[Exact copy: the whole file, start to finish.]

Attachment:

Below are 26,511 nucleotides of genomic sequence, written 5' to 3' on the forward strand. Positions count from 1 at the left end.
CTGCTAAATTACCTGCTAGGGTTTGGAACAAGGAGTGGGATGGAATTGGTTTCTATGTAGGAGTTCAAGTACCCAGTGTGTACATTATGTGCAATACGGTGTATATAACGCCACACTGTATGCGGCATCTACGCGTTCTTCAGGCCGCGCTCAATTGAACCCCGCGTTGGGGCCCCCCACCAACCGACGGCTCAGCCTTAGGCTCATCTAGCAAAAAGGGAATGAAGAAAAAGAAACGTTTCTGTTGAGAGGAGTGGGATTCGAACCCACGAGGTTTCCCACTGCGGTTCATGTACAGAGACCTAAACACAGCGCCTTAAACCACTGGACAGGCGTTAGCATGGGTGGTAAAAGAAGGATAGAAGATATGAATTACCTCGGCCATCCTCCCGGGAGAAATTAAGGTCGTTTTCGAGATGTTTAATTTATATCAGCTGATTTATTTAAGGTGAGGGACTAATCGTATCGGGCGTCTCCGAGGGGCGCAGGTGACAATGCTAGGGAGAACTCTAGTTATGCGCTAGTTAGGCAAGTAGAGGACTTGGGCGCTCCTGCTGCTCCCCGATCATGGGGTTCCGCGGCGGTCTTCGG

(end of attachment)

Below are 26,511 nucleotides of genomic sequence, written 5' to 3' on the forward strand. Positions count from 1 at the left end.
CTGCTAAATTACCTGCTAGGGTTTGGAACAAGGAGTGGGATGGAATTGGTTTCTATGTAGGAGTTCAAGTACCCAGTGTGTACATTATGTGCAATACGGTGTATATAACGCCACACTGTATGCGGCATCTACGCGTTCTTCAGGCCGCGCTCAATTGAACCCCGCGTTGGGGCCCCCCACCAACCGACGGCTCAGCCTTAGGCTCATCTAGCAAAAAGGGAATGAAGAAAAAGAAACGTTTCTGTTGAGAGGAGTGGGATTCGAACCCACGAGGTTTCCCACTGCGGTTCATGTACAGAGACCTAAACACAGCGCCTTAAACCACTGGACAGGCGTTAGCATGGGTGGTAAAAGAAGGATAGAAGATATGAATTACCTCGGCCATCCTCCCGGGAGAAATTAAGGTCGTTTTCGAGATGTTTAATTTATATCAGCTGATTTATTTAAGGTGAGGGACTAATCGTATCGGGCGTCTCCGAGGGGCGCAGGTGACAATGCTAGGGAGAACTCTAGTTATGCGCTAGTTAGGCAAGTAGAGGACTTGGGCGCTCCTGCTGCTCCCCGATCATGGGGTTCCGCGGCGGTCTTCGG